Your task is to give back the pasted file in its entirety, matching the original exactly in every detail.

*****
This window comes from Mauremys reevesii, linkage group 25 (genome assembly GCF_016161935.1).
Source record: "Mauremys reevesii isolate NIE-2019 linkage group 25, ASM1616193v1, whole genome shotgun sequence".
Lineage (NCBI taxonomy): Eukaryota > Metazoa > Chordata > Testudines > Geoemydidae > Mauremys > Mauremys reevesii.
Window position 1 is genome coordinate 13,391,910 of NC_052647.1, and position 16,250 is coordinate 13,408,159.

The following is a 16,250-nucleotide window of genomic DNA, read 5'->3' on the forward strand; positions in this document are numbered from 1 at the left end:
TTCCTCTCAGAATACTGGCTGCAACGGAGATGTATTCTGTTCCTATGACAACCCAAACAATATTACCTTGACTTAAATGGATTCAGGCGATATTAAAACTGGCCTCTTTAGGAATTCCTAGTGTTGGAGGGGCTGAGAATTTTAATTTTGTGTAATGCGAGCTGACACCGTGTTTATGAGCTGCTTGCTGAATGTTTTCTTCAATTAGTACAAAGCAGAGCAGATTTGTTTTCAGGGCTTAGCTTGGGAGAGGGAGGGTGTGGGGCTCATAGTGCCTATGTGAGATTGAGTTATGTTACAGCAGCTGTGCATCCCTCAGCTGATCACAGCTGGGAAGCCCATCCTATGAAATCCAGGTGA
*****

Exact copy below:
This window comes from Mauremys reevesii, linkage group 25 (genome assembly GCF_016161935.1).
Source record: "Mauremys reevesii isolate NIE-2019 linkage group 25, ASM1616193v1, whole genome shotgun sequence".
Lineage (NCBI taxonomy): Eukaryota > Metazoa > Chordata > Testudines > Geoemydidae > Mauremys > Mauremys reevesii.
Window position 1 is genome coordinate 13,391,910 of NC_052647.1, and position 16,250 is coordinate 13,408,159.

The following is a 16,250-nucleotide window of genomic DNA, read 5'->3' on the forward strand; positions in this document are numbered from 1 at the left end:
TTCCTCTCAGAATACTGGCTGCAACGGAGATGTATTCTGTTCCTATGACAACCCAAACAATATTACCTTGACTTAAATGGATTCAGGCGATATTAAAACTGGCCTCTTTAGGAATTCCTAGTGTTGGAGGGGCTGAGAATTTTAATTTTGTGTAATGCGAGCTGACACCGTGTTTATGAGCTGCTTGCTGAATGTTTTCTTCAATTAGTACAAAGCAGAGCAGATTTGTTTTCAGGGCTTAGCTTGGGAGAGGGAGGGTGTGGGGCTCATAGTGCCTATGTGAGATTGAGTTATGTTACAGCAGCTGTGCATCCCTCAGCTGATCACAGCTGGGAAGCCCATCCTATGAAATCCAGGTGA